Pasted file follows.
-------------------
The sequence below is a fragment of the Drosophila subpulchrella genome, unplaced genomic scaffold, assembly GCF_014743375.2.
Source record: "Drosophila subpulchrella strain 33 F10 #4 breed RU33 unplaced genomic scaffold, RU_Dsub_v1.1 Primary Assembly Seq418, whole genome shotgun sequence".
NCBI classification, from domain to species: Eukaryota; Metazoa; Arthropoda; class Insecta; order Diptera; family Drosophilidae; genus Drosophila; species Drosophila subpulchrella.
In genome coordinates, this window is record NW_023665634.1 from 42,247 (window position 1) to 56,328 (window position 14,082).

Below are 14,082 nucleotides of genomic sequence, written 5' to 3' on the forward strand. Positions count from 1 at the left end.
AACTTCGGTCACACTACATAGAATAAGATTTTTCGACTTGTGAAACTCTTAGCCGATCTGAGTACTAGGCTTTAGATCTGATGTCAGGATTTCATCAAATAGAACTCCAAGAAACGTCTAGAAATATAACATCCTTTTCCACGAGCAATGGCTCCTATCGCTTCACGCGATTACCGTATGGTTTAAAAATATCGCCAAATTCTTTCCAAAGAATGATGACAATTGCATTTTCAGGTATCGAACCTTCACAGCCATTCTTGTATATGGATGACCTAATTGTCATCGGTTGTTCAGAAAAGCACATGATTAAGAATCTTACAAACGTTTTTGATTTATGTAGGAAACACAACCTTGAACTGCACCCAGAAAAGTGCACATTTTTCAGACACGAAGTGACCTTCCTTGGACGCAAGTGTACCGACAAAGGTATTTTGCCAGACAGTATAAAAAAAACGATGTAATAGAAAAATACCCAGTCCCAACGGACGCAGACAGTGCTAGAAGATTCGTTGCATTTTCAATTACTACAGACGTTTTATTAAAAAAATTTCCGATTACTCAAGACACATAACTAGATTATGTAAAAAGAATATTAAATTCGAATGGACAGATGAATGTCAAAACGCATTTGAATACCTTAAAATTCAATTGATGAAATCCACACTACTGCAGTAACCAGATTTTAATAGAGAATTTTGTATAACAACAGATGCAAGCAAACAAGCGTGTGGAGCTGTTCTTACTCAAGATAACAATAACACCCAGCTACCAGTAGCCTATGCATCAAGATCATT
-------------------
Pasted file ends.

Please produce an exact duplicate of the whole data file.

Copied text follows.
The sequence below is a fragment of the Drosophila subpulchrella genome, unplaced genomic scaffold, assembly GCF_014743375.2.
Source record: "Drosophila subpulchrella strain 33 F10 #4 breed RU33 unplaced genomic scaffold, RU_Dsub_v1.1 Primary Assembly Seq418, whole genome shotgun sequence".
NCBI classification, from domain to species: Eukaryota; Metazoa; Arthropoda; class Insecta; order Diptera; family Drosophilidae; genus Drosophila; species Drosophila subpulchrella.
In genome coordinates, this window is record NW_023665634.1 from 42,247 (window position 1) to 56,328 (window position 14,082).

Below are 14,082 nucleotides of genomic sequence, written 5' to 3' on the forward strand. Positions count from 1 at the left end.
AACTTCGGTCACACTACATAGAATAAGATTTTTCGACTTGTGAAACTCTTAGCCGATCTGAGTACTAGGCTTTAGATCTGATGTCAGGATTTCATCAAATAGAACTCCAAGAAACGTCTAGAAATATAACATCCTTTTCCACGAGCAATGGCTCCTATCGCTTCACGCGATTACCGTATGGTTTAAAAATATCGCCAAATTCTTTCCAAAGAATGATGACAATTGCATTTTCAGGTATCGAACCTTCACAGCCATTCTTGTATATGGATGACCTAATTGTCATCGGTTGTTCAGAAAAGCACATGATTAAGAATCTTACAAACGTTTTTGATTTATGTAGGAAACACAACCTTGAACTGCACCCAGAAAAGTGCACATTTTTCAGACACGAAGTGACCTTCCTTGGACGCAAGTGTACCGACAAAGGTATTTTGCCAGACAGTATAAAAAAAACGATGTAATAGAAAAATACCCAGTCCCAACGGACGCAGACAGTGCTAGAAGATTCGTTGCATTTTCAATTACTACAGACGTTTTATTAAAAAAATTTCCGATTACTCAAGACACATAACTAGATTATGTAAAAAGAATATTAAATTCGAATGGACAGATGAATGTCAAAACGCATTTGAATACCTTAAAATTCAATTGATGAAATCCACACTACTGCAGTAACCAGATTTTAATAGAGAATTTTGTATAACAACAGATGCAAGCAAACAAGCGTGTGGAGCTGTTCTTACTCAAGATAACAATAACACCCAGCTACCAGTAGCCTATGCATCAAGATCATT